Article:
Public concern over hydraulic fracturing (better known as fracking) has often focused on the potential for this extractive process to pollute waterways. Well, a new study reminds us that fracking is messing with our water in more ways than one.
Published in Science Advances Wednesday, this study found that more and more water has been used for fracking since 2011, when the United States began to really ramp up oil and gas extraction via this method.
Fracking involves drilling into the ground and using large amounts of water and chemicals to stimulate the flow of oil and gas from rocks like shale. Often times, operators are using groundwater, surface water, or some type of freshwater to do this—water that people could use for drinking, said lead study author Andrew Kondash, a PhD candidate at Duke University’s School of Earth and Ocean Science.
To understand how water use for fracking has changed as the industry has expanded in the US, the authors pulled data on water use and production volumes for fracking at over 12,000 wells from a range of sources, including state databases and the public FracFocus Chemical Disclosure Registry. While the water use per well increased in each of the six production regions examined, the spike varied depending on where in the researchers looked. In the Permian Basin, which sits on Texas and New Mexico, water use per well increased by 770 percent from 2011 to 2016. The Marcellus region near Pennsylvania and West Virginia, on the other hand, only saw just a 20 percent jump.
Given the number of resources the study includes, the paper does acknowledge the potential for bias and error. And while a pattern clearly showed an increase in water usage across the board, the team has yet to fully comprehend why or how.
“Part of it can just be attributed to the geology of the area,” Kondash told Earther.
Where the shale is drier (in, say, the Marcellus region), less water is needed to fracture a rock formation. The other piece of the puzzle is the lengths of newer wells. In the five-year study period, the median length of horizontal wells used for fracking also increased, though those increases didn’t match up perfectly with the water usage data. Still, the longer the well, the more water necessary to reach and fracture the rock.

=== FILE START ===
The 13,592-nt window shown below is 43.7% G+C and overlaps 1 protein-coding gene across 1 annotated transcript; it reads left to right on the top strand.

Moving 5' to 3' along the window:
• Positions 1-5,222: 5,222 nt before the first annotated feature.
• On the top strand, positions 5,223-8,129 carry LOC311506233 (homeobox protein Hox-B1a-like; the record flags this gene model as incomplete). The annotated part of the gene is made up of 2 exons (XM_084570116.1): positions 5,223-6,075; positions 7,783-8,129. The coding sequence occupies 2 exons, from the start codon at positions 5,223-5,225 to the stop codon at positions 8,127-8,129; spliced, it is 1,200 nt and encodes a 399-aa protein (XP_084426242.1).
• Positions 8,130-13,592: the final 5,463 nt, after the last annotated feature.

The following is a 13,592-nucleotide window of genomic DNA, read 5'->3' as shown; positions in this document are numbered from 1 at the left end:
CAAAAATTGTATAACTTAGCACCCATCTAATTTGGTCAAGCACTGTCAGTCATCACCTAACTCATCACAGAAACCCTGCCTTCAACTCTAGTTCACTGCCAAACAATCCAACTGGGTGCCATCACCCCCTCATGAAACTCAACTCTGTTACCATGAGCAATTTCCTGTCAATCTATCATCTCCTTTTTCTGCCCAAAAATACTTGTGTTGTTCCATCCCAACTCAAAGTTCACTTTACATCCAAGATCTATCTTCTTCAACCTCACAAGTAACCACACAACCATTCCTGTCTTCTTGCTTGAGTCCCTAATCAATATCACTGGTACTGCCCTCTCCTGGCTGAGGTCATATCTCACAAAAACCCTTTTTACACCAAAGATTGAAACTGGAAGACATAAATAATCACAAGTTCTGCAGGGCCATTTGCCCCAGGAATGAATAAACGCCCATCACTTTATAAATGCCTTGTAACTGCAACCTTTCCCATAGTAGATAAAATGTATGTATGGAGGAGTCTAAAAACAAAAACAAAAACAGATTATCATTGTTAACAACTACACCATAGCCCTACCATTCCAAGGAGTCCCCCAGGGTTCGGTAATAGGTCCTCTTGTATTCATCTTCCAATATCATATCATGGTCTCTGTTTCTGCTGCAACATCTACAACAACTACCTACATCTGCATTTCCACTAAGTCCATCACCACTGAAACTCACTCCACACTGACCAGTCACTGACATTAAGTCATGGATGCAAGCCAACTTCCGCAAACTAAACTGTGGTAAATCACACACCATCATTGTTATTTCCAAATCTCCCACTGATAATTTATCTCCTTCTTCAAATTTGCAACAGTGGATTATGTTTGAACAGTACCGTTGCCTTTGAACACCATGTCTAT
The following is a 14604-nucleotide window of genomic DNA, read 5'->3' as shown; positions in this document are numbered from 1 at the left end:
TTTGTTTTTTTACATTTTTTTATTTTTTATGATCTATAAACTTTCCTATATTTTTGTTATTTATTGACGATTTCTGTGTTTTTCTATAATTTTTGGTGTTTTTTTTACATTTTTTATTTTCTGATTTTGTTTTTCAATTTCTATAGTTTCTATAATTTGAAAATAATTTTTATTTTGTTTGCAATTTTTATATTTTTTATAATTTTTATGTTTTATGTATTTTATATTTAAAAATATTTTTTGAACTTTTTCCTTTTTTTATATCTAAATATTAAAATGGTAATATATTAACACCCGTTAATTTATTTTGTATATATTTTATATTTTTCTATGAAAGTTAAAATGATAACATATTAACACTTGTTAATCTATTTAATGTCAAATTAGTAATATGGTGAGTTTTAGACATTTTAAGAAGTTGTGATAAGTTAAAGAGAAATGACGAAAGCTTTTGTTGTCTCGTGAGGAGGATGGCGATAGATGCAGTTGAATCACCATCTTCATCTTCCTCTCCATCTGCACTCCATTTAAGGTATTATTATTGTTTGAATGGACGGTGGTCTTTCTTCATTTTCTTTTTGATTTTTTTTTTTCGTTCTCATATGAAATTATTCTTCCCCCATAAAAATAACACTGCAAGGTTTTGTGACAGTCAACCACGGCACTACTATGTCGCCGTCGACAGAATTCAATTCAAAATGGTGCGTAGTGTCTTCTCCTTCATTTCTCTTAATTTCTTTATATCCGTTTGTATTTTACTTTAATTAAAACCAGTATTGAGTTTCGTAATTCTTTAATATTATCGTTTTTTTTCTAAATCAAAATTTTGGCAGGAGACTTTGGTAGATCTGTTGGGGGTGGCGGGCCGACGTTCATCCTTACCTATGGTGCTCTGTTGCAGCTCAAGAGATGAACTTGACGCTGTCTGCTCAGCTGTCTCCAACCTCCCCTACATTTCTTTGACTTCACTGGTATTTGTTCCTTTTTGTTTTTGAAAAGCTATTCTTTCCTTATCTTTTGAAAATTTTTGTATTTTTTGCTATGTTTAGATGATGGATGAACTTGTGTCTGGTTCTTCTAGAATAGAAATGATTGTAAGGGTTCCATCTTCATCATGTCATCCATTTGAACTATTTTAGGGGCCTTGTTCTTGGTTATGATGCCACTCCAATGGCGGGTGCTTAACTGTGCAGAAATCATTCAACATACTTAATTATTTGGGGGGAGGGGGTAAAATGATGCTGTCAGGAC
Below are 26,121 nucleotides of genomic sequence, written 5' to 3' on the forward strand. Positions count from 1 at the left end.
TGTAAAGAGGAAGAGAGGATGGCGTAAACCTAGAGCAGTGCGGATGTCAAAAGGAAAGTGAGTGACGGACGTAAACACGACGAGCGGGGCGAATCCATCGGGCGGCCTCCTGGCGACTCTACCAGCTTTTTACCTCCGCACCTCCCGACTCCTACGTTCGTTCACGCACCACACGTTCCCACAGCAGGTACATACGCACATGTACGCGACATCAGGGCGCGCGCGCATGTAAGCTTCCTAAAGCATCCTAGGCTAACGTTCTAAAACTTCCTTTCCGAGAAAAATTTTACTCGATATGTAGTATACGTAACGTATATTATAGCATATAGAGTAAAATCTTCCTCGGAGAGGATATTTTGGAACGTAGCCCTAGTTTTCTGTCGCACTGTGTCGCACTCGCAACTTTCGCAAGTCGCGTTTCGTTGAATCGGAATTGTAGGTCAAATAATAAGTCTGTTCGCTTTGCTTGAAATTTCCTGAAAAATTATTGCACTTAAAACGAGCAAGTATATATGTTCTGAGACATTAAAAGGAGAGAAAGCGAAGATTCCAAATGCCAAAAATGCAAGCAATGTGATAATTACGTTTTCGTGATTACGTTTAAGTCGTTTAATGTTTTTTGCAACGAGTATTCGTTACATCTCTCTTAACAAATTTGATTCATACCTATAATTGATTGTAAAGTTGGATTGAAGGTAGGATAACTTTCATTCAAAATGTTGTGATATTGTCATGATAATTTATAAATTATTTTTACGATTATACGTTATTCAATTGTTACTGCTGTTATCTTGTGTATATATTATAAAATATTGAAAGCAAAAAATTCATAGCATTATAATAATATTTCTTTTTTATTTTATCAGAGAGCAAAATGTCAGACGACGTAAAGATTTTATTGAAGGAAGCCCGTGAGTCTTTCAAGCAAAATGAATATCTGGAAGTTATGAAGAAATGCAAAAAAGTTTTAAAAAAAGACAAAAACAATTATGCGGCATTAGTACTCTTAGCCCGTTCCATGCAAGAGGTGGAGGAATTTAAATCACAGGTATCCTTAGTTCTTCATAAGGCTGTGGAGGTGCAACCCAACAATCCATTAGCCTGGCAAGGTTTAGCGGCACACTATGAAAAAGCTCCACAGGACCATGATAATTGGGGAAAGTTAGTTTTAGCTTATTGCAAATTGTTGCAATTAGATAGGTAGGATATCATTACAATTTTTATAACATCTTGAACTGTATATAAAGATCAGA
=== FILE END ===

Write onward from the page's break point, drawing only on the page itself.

Different companies also have different techniques, and some could be trying out a more water-intensive form of fracking, Kondash said.
On a national scale, the impact of fracking on water use doesn’t stand out much when compared to other industrial water uses, like watering golf courses or agricultural crops, for example. However, the impacts of increased water use can be felt more locally, especially as climate change worsens droughts in the West and makes water an even hotter commodity.
“[This paper] provides a number of both challenges and opportunities,” Kondash told Earther.
On the opportunity side, the study points to another reason to look at alternative energy sources or, at the very least, alternative water sources. Some wells use recycled wastewater instead of freshwater, but a lot of energy is needed to filter this water, which the study found is also being produced in higher quantities. Still, the study’s authors urge legislators to look to alternative water sources like recycled wastewater, or even brackish water instead of freshwater.
Kondash hopes legislators “wake up” to what’s happening within the fracking industry. This water might be a small drop in the greater bucket of water usage in the U.S., but this study could help dictate where our leaders take the practice next.